Developmental carryover effects of ocean warming and acidification in corals from a potential climate refugium, the Gulf of Aqaba
Summary: Exposing mature scleractinian corals to predicted next-century temperature and pH did not significantly alter parent or offspring physiology or recruitment success in a recognized coral climate refugium.
Monopolatic motion vision in the butterfly Papilio xuthus
Summary: By measuring butterflies' behavioural responses to moving images containing both polarization and intensity contrast, we infer the photoreceptors and early neural circuits involved in motion detection.
Deletion of a specific exon in the voltage-gated calcium channel gene cacophony disrupts locomotion in Drosophila larvae
Summary: The voltage-gated calcium channel gene cacophony encodes multiple alternatively spliced variants. CRISPR/Cas9 genomic editing precisely eliminated a single cacophony exon in Drosophila, leading to larval crawling defects.
New funding schemes for junior faculty staff
In celebration of our 100th anniversary, JEB has launched two new grants to support junior faculty staff working in animal comparative physiology and biomechanics who are within five years of setting up their first lab/research group. Check out our ECR Visiting Fellowships and Research Partnership Kickstart Travel Grants. First deadline for applications is 15 July 2023.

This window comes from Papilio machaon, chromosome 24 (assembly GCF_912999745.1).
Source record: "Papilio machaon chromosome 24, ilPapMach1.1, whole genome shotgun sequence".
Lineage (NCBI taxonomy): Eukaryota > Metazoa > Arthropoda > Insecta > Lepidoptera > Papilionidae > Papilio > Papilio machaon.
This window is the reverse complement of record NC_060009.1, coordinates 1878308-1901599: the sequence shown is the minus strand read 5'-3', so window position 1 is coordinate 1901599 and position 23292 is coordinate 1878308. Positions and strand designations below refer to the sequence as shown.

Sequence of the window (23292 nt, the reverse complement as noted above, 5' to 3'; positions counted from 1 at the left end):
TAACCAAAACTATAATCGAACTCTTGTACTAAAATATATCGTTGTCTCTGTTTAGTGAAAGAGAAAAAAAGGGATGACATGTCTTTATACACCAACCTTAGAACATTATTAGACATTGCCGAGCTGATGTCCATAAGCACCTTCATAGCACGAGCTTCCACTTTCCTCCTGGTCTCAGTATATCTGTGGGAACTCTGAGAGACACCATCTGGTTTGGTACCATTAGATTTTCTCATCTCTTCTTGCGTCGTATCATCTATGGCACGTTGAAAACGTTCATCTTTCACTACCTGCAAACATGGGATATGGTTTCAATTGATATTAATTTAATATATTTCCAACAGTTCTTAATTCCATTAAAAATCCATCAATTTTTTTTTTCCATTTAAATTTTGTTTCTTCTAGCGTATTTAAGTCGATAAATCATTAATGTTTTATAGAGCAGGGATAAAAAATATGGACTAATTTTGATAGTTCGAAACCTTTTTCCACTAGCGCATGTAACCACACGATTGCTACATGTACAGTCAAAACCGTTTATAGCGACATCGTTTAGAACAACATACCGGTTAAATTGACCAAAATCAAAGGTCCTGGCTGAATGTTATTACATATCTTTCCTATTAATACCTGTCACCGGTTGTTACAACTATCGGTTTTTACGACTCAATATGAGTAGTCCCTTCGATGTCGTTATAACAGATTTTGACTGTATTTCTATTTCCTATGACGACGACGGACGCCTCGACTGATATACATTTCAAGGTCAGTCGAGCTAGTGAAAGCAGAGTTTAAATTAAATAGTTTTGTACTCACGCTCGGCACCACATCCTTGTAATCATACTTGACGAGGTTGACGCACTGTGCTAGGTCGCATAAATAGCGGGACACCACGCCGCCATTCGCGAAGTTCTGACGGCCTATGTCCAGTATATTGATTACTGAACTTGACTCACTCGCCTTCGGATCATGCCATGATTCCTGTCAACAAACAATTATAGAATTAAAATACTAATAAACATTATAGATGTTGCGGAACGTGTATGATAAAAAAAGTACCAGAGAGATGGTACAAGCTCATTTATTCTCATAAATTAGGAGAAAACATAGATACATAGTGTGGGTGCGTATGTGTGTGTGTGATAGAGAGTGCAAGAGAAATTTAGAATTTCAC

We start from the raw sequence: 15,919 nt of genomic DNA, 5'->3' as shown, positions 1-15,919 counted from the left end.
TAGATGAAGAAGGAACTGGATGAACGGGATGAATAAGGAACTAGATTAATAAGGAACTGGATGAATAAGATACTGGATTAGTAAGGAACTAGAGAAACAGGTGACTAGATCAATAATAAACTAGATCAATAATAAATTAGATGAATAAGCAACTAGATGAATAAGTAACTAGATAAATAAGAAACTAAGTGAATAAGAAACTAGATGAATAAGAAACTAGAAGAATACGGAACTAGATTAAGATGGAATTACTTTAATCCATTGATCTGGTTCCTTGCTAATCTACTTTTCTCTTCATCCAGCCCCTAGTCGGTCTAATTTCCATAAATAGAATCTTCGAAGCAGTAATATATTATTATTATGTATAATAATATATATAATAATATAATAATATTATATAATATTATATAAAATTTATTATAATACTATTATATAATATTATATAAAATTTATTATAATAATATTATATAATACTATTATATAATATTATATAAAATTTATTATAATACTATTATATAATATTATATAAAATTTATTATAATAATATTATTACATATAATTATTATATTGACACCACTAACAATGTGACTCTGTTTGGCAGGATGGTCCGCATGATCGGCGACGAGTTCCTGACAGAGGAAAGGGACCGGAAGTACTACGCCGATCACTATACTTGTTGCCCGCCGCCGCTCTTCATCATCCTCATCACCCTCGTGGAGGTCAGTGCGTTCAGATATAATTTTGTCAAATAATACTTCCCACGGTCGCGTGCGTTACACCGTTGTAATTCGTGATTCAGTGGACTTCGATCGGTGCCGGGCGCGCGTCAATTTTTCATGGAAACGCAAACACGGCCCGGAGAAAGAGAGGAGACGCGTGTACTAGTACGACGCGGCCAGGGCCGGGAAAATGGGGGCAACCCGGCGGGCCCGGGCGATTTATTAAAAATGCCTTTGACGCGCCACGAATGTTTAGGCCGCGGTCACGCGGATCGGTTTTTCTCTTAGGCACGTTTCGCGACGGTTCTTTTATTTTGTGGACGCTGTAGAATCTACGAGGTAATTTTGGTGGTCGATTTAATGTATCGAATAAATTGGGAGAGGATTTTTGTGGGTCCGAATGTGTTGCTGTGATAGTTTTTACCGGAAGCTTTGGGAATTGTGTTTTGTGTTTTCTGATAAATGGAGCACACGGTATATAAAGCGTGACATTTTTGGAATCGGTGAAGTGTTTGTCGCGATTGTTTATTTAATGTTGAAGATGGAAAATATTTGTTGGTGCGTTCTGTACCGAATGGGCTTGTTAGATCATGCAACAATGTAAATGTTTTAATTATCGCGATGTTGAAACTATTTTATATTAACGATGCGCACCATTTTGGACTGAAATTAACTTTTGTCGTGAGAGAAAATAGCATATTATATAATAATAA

JEB@100: an interview with Monitoring Editor Sanjay Sane
Sanjay Sane tells us about his first experience of publishing with the journal and why he thinks JEB is going to play a key role in our understanding of the current climate crisis and its implications for biodiversity.
The Forest of Biologists
The Forest of Biologists is a biodiversity initiative created by The Company of Biologists, with support from the Woodland Trust. For every Research and Review article published in Journal of Experimental Biology a native tree is planted in a UK forest. In addition to this we are protecting and restoring ancient woodland and are dedicating these trees to our peer reviewers. Visit our virtual forest to learn more.
Celebrating 100 years of discovery
This Special Issue focuses on broad biological questions addressed through the lens of comparative biomechanics. Crosscutting through time, this series of Reviews, Commentaries and Research Articles addresses questions from the vantage points of the history of the field, today’s research, and the future of comparative biomechanics. Read the Editorial by Sheila Patek, Monica Daley and Sanjay Sane.
Centenary Review - Adaptive echolocation behavior
Cynthia F. Moss and colleagues Review the behaviours used by echolocating mammals to track and intercept moving prey, interrogate dynamic sonar scenes, and exploit visual and passive acoustic stimuli.
Lack of oxygen curtails vision in red-eared sliders
When red-eared sliders sink to the bottom of a frozen pond for winter they reduce many biological systems to minimum life support, but now Michael Ariel and colleagues show that the reptiles temporarily lose their sight due to lack of oxygen but retain hearing.